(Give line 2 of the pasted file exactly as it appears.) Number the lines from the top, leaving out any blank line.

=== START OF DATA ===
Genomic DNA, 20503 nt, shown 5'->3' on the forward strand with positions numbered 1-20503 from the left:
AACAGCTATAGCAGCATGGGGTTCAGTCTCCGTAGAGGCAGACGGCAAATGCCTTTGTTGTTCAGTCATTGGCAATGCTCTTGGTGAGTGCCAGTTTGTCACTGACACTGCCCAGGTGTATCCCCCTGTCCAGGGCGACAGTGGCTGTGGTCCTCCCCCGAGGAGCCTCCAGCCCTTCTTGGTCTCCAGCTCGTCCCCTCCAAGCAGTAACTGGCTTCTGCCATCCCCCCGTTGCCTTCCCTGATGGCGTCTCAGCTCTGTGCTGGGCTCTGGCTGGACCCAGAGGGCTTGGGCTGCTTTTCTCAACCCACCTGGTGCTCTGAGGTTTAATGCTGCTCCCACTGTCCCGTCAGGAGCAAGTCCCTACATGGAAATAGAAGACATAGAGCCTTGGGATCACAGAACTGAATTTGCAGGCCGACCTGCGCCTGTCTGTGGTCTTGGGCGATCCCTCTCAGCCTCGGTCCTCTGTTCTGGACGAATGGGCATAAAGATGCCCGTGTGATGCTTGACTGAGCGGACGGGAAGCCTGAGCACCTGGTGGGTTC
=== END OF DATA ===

AACAGCTATAGCAGCATGGGGTTCAGTCTCCGTAGAGGCAGACGGCAAATGCCTTTGTTGTTCAGTCATTGGCAATGCTCTTGGTGAGTGCCAGTTTGTCACTGACACTGCCCAGGTGTATCCCCCTGTCCAGGGCGACAGTGGCTGTGGTCCTCCCCCGAGGAGCCTCCAGCCCTTCTTGGTCTCCAGCTCGTCCCCTCCAAGCAGTAACTGGCTTCTGCCATCCCCCCGTTGCCTTCCCTGATGGCGTCTCAGCTCTGTGCTGGGCTCTGGCTGGACCCAGAGGGCTTGGGCTGCTTTTCTCAACCCACCTGGTGCTCTGAGGTTTAATGCTGCTCCCACTGTCCCGTCAGGAGCAAGTCCCTACATGGAAATAGAAGACATAGAGCCTTGGGATCACAGAACTGAATTTGCAGGCCGACCTGCGCCTGTCTGTGGTCTTGGGCGATCCCTCTCAGCCTCGGTCCTCTGTTCTGGACGAATGGGCATAAAGATGCCCGTGTGATGCTTGACTGAGCGGACGGGAAGCCTGAGCACCTGGTGGGTTC